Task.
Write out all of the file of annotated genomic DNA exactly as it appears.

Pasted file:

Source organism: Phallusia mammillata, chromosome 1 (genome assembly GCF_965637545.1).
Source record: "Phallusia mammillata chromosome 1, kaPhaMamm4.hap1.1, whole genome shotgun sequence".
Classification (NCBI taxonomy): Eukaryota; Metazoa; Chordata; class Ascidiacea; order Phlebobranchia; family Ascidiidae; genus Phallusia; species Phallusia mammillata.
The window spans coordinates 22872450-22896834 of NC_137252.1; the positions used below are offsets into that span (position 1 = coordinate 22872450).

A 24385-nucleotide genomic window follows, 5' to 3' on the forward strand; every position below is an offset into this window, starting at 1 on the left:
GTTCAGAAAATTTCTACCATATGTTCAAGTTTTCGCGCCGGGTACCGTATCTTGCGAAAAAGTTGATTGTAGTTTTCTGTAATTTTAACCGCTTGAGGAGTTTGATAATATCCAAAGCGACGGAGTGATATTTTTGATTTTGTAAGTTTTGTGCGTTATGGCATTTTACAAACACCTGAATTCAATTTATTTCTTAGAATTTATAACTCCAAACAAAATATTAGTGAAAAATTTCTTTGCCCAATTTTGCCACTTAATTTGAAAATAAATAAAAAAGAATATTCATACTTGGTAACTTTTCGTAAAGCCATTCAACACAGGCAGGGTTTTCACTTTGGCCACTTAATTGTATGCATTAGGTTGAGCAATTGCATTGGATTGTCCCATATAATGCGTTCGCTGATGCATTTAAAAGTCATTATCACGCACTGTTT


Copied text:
Source organism: Phallusia mammillata, chromosome 1 (genome assembly GCF_965637545.1).
Source record: "Phallusia mammillata chromosome 1, kaPhaMamm4.hap1.1, whole genome shotgun sequence".
Classification (NCBI taxonomy): Eukaryota; Metazoa; Chordata; class Ascidiacea; order Phlebobranchia; family Ascidiidae; genus Phallusia; species Phallusia mammillata.
The window spans coordinates 22872450-22896834 of NC_137252.1; the positions used below are offsets into that span (position 1 = coordinate 22872450).

A 24385-nucleotide genomic window follows, 5' to 3' on the forward strand; every position below is an offset into this window, starting at 1 on the left:
GTTCAGAAAATTTCTACCATATGTTCAAGTTTTCGCGCCGGGTACCGTATCTTGCGAAAAAGTTGATTGTAGTTTTCTGTAATTTTAACCGCTTGAGGAGTTTGATAATATCCAAAGCGACGGAGTGATATTTTTGATTTTGTAAGTTTTGTGCGTTATGGCATTTTACAAACACCTGAATTCAATTTATTTCTTAGAATTTATAACTCCAAACAAAATATTAGTGAAAAATTTCTTTGCCCAATTTTGCCACTTAATTTGAAAATAAATAAAAAAGAATATTCATACTTGGTAACTTTTCGTAAAGCCATTCAACACAGGCAGGGTTTTCACTTTGGCCACTTAATTGTATGCATTAGGTTGAGCAATTGCATTGGATTGTCCCATATAATGCGTTCGCTGATGCATTTAAAAGTCATTATCACGCACTGTTT